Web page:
Why don't they just give a way free home retail version of 10 for a 365 day sign-up period (Not pro, not enterprise) to anyone who wants it? Then just mail them the disk/flash drive (Saves server load). Businesses would use pro not home. They give students free version of windows pro.
The insiders will still be able to get rtm and newer builds of home or pro depending on which one they want to test and of course they will be activated if associated with a Microsoft account.
Of course the current upgrade scheme would still work with the home version taken out of the mix. Since anyone could sign-up for a home disk/flash drive to be mailed. You would be able to upgrade or do a clean install from this disk.
Last edited by groze; 22 Jun 2015 at 12:34.
It looks like I was correct according to this article below but we will see later if Microsoft clarifies this. Sorry, but I am not testing windows 10 forever just to have it. I am not going to let windows 10 consume a key either.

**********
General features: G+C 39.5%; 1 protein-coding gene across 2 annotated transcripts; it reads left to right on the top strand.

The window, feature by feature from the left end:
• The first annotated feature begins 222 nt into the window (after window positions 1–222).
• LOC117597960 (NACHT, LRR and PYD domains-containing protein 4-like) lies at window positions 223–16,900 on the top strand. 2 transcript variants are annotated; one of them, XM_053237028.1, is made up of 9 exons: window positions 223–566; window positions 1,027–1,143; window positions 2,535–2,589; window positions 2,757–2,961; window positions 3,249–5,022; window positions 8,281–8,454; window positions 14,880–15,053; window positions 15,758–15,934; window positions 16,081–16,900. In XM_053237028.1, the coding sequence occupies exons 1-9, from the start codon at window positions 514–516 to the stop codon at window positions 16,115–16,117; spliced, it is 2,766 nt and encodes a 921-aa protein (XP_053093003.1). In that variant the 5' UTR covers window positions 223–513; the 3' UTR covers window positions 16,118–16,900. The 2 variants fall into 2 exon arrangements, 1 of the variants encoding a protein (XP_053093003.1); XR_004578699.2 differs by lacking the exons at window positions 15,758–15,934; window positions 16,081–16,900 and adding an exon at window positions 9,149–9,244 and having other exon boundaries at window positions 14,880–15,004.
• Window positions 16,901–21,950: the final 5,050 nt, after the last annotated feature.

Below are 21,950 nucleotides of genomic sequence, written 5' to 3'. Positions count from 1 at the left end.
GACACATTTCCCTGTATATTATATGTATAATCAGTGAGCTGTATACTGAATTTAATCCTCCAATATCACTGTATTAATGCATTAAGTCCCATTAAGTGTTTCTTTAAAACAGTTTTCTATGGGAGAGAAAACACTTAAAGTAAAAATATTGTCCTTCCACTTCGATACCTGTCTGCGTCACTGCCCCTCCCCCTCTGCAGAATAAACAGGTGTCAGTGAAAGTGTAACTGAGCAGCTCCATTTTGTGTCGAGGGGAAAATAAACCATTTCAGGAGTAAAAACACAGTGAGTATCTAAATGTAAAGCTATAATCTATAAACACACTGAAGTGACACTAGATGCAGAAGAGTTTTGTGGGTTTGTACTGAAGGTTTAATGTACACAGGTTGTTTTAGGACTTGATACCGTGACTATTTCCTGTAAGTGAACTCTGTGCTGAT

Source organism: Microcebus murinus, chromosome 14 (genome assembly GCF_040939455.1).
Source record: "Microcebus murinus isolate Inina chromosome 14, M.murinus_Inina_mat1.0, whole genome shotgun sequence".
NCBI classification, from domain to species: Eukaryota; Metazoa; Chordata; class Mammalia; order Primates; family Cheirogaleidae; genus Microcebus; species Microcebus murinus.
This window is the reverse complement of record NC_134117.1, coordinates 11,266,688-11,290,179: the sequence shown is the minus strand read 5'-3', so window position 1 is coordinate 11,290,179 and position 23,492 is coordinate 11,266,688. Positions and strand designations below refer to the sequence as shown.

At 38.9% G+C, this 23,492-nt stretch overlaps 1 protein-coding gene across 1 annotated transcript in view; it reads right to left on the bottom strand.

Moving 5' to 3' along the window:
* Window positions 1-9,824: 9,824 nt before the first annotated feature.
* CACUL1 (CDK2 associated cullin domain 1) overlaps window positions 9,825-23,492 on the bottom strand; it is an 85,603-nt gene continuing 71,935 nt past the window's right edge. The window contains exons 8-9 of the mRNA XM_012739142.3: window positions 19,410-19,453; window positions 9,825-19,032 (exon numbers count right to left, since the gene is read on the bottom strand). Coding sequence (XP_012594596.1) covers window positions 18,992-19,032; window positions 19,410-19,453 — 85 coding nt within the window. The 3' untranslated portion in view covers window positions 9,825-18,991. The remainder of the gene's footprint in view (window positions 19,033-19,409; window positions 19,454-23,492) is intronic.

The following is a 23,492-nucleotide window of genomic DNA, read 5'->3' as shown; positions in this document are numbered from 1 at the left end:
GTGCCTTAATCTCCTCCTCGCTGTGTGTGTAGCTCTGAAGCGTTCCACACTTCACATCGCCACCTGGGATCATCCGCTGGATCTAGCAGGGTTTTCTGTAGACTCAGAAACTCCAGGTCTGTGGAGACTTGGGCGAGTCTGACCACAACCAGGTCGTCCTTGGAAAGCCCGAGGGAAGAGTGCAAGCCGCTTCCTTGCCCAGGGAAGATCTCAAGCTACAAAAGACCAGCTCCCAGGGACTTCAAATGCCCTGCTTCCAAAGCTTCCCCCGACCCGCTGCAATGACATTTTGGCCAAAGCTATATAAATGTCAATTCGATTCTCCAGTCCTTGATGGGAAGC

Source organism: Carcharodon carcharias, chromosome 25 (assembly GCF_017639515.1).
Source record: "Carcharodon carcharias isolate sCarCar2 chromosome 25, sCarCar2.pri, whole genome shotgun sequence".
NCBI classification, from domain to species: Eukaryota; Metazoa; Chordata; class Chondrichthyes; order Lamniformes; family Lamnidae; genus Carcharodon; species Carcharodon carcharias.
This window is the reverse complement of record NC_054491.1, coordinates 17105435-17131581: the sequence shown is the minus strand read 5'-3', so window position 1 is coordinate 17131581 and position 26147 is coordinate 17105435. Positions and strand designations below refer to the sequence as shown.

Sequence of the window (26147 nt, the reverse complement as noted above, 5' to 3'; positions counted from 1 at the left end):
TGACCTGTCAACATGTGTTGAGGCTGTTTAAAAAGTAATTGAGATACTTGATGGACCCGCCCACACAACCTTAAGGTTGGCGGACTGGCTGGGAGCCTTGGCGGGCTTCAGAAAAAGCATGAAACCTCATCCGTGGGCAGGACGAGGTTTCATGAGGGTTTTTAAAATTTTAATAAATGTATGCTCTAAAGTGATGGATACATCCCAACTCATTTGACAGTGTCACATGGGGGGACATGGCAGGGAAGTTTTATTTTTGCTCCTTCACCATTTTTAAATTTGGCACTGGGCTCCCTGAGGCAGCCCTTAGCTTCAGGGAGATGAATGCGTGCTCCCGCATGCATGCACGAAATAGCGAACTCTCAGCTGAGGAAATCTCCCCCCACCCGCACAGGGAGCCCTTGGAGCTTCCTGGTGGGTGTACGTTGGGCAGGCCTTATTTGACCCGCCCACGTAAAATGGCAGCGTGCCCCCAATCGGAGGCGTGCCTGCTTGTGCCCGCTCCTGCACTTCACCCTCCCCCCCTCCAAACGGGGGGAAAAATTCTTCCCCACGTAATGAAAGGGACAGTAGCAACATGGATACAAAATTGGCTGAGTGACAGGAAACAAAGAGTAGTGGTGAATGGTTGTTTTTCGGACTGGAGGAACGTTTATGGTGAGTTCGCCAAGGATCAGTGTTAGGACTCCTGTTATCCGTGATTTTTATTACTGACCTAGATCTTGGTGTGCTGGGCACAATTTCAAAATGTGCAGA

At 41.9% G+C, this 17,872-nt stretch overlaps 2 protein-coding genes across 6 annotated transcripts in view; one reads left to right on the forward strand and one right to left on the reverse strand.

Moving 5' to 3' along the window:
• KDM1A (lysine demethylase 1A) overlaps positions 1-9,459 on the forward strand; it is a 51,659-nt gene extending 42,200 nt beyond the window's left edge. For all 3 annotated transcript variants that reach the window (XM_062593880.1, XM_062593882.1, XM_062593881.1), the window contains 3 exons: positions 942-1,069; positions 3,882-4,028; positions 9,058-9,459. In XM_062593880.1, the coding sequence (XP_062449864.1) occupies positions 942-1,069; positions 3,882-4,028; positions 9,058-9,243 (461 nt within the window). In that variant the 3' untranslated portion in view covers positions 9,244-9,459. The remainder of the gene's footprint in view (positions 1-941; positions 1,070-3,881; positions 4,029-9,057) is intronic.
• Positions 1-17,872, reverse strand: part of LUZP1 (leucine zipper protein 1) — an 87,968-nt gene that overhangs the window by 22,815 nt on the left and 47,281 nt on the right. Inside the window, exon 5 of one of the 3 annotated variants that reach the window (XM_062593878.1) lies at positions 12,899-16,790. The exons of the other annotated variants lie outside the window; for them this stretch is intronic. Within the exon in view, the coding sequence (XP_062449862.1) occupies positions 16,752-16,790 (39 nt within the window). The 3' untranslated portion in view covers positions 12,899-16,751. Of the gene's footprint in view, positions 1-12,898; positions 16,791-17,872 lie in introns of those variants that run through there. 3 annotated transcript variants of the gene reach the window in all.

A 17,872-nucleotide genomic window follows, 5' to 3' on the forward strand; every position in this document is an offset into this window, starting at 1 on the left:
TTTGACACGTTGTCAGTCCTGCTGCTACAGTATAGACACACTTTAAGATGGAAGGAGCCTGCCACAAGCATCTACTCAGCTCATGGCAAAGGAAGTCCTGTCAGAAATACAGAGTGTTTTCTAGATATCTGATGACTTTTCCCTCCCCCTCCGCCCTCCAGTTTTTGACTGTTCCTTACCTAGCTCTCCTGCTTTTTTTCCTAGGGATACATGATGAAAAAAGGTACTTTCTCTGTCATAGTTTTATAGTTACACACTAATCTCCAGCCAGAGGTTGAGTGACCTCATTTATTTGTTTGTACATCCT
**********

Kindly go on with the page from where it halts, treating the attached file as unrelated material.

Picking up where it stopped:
Clear as mud: Microsoft struggles to define for Windows 10 | Computerworld
Aul's tweet of Sunday may -- or may not -- have settled the deal, which comes with caveats, first mentioned Friday but then downplayed. Users who want to retain an activated, thus "genuine" (Microsoft terminology that denotes legitimacy) copy will have to remain on the Insider "branch," or release track. Aul's tweet signaled that Insiders who haven't upgraded from a qualified edition will not be able to leave the branch, opting in for one with less-dicey updates and changes, without dropping out of activation.
The final word on this will come from MS and not "Computeworld"..
There's now a 3rd version of Gabe Aul's blog post. I started a new thread as it has some significant clarifications that answer a lot of questions, and I hope having them at the top of a new thread will be more helpful to casual forum visitors than having it on page 27 of this one.
Upcoming changes to Windows 10 Insider Preview builds [UPDATED 6/22]